Thursday, October 14, 2010

Willcahuin archeological site hike

Jan on hike to Wilcahuin
Our second full day in Huaraz started with brilliant sunshine and a lovely breakfast at the top floor of the Albergue Churup again. That means we have a stunning 180 degree view of the mountains. Yesterday, we learned that that amazing morning sun is followed by increasing clouds and some rain mid-afternoon (early rainy season). Exploring in town we did not worry much about that.

But today, we were eager to apply our learning and brought our rain gear just in case. We planned a hike to Willcahuin (or Wilcawain) about 6 km from town. We got a hand-drawn map from our hosts, some brief instructions and off we went.

The hike took an unpaved road and led through many small villages along the way. Most people here are living in small spaces and off the land; a way of life that might be described as traditional. Certainly their dress was traditional. To me it looked like a hard way to live: from tilling a field with a single plow and cows to spinning wool by hand to doing laundry on rocks; it is a manual lifestyle that is slow and demanding.

Along the way, it was clear that hikers were not an unusual sight. Everyone greeted us and we them. Since arriving here we have quickly adapted to the polite and friendly ways of Peruvians where greetings are just part of being human. It's also a habit that seems to survive better in rural areas rather than cities anywhere.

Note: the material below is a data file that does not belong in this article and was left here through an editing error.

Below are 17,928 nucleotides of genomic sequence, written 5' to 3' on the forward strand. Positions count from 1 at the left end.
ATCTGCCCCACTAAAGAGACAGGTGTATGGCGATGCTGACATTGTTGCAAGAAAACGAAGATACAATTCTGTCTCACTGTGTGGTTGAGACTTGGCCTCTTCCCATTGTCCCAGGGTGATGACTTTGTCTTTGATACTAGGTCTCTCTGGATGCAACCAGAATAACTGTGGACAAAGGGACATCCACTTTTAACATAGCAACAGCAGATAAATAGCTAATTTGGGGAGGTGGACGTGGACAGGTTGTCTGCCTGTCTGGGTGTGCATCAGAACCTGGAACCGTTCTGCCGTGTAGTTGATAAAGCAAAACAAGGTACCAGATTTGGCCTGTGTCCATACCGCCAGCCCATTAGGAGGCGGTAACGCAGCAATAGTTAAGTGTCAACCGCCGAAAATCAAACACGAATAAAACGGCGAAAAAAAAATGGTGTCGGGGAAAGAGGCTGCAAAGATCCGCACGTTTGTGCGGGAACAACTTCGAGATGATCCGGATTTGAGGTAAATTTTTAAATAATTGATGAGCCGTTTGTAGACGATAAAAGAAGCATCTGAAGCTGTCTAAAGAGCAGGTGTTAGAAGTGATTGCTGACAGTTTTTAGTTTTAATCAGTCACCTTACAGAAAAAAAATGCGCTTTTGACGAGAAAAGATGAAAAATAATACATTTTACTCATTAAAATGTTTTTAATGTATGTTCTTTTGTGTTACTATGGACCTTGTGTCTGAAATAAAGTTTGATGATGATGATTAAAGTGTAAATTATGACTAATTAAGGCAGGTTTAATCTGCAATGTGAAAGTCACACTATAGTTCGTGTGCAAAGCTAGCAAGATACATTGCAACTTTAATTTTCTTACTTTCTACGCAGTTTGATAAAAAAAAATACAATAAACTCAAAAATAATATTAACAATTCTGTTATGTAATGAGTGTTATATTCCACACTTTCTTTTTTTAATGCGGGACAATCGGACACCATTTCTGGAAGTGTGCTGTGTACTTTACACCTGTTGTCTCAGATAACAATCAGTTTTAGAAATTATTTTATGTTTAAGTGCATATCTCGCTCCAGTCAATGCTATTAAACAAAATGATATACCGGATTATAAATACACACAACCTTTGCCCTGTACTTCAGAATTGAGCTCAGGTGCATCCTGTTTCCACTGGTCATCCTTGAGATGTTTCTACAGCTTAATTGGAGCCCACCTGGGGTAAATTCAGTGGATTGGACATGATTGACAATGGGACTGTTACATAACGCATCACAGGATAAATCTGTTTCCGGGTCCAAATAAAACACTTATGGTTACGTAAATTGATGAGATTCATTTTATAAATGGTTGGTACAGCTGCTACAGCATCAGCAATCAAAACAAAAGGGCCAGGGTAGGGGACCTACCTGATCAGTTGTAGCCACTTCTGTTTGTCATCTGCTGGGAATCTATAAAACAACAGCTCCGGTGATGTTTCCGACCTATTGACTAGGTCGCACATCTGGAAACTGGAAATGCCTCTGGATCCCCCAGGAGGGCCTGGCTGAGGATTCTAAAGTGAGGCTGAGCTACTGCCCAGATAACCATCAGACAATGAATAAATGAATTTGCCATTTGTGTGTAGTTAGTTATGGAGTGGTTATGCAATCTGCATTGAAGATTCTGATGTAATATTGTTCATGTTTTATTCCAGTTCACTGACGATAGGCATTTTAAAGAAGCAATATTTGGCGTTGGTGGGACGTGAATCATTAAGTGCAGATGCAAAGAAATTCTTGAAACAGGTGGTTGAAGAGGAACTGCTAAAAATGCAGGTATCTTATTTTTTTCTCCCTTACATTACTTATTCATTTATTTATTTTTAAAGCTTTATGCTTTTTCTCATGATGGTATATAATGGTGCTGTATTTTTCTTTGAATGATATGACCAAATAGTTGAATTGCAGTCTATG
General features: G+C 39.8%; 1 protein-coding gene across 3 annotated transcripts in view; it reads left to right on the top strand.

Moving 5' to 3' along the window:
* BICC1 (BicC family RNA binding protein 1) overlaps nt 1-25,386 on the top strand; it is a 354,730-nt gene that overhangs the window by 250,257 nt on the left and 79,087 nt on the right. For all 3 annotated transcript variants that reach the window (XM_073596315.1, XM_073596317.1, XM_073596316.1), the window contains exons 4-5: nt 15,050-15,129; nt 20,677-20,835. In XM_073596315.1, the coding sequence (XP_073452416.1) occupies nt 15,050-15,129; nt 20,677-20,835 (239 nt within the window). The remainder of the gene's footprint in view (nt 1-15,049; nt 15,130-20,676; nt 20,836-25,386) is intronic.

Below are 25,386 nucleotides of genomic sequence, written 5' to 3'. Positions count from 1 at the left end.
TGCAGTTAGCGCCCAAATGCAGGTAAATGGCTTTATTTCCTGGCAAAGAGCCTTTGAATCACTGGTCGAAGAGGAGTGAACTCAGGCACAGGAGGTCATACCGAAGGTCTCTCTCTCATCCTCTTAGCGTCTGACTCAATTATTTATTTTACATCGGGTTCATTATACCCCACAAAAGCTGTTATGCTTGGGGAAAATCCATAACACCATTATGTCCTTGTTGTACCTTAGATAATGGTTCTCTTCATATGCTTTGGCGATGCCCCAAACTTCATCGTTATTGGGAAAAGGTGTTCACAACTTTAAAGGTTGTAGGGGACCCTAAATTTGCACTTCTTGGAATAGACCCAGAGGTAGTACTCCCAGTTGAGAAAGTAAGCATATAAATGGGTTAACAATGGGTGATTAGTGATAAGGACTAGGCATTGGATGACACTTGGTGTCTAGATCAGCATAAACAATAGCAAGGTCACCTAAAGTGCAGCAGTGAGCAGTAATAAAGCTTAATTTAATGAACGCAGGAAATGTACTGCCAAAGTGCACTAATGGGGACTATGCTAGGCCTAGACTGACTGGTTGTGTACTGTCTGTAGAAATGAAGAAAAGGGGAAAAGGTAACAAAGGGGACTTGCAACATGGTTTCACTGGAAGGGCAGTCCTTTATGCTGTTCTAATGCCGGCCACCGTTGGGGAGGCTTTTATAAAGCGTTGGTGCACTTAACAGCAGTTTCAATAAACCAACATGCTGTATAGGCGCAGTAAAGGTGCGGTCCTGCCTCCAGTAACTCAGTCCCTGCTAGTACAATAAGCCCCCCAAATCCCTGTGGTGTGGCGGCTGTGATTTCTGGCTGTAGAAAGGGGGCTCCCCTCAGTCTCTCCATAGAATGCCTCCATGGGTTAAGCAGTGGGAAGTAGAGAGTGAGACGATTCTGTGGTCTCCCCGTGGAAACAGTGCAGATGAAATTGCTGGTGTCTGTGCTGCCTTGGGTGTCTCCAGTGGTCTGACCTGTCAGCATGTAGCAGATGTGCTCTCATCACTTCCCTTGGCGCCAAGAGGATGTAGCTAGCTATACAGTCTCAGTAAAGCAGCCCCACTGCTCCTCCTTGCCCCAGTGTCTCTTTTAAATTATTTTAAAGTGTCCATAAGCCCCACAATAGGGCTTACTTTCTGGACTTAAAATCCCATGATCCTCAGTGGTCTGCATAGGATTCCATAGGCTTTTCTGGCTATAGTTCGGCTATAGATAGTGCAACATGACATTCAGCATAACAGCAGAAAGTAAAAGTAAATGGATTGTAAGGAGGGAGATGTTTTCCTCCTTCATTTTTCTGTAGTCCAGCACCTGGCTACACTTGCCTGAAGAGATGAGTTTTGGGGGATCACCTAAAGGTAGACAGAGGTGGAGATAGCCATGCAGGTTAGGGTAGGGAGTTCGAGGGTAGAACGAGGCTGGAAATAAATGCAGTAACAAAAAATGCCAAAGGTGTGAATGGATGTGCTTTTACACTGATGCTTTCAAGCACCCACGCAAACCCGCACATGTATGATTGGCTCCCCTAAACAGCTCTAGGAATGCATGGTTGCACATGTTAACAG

It took us only 2 hours from El Pinar to get there. Pinar is a gated community that belongs to a mining company where they house their staff (foreign, usually) at the outskirts of Huaraz. And the rain held off until our return to Huaraz mid-afternoon. My altimeter (what a perfect gift for my 40th bday last year) pegged it at about 3,400 m, making it perfect for a first hike up.

La casa de nietos on the right,
the information centre on the left
Willcahuin is an archeological site dating to the Wari culture of about 600 to 800 AD, i.e. pre-incan. The site itself has some well preserved buildings, especially this large 3 story stone building called La casa de nietos. There's also an exhibit where we learned more about the period and saw some artifacts.

The good news is that the hiking felt easy, I only got sunburned where I mis-applied the sunscreen (the sun is powerful at this altitude) and we enjoyed the ride in the Collectivo on the way down from the front seat. Let's just say, we got to see every nook and cranny in this unpaved road as we seemingly flew downhill it.  All in all a fine day. And, importantly, I haven't had a headache since yesterday morning. (Jan never had one at all!)


  1. Hi Jan and Inga
    I am glad to read you have arrived safely and that you are already acclimitized and embrassing fully the local life and scenery. I don't see a VERY important detail: how is the food ?? ;o)
    Nice pictures Inga.
    Thinking of you. Nathalie

  2. Hi guys! thrilled to see you enjoying the weather and the hiking. Hope the hospitality is warm and inviting and that you're taking advantage of all those spanish lessons!

    post often!


  3. Hi Nathalie: The food has been good. International - there are lots of hikers and climbers fromall over the world in this area, making for plenty of choices. I am told I should try guinea pig some time.
    Ciao, Inga

  4. Hi Tara: So happy to know some Spanish now, too. Jan is speaking well as she has every other trip, but this time I am keeping up :)

  5. Inga.... seriously don't eat the guinea pig... they are far too cute for human consumption.... ;)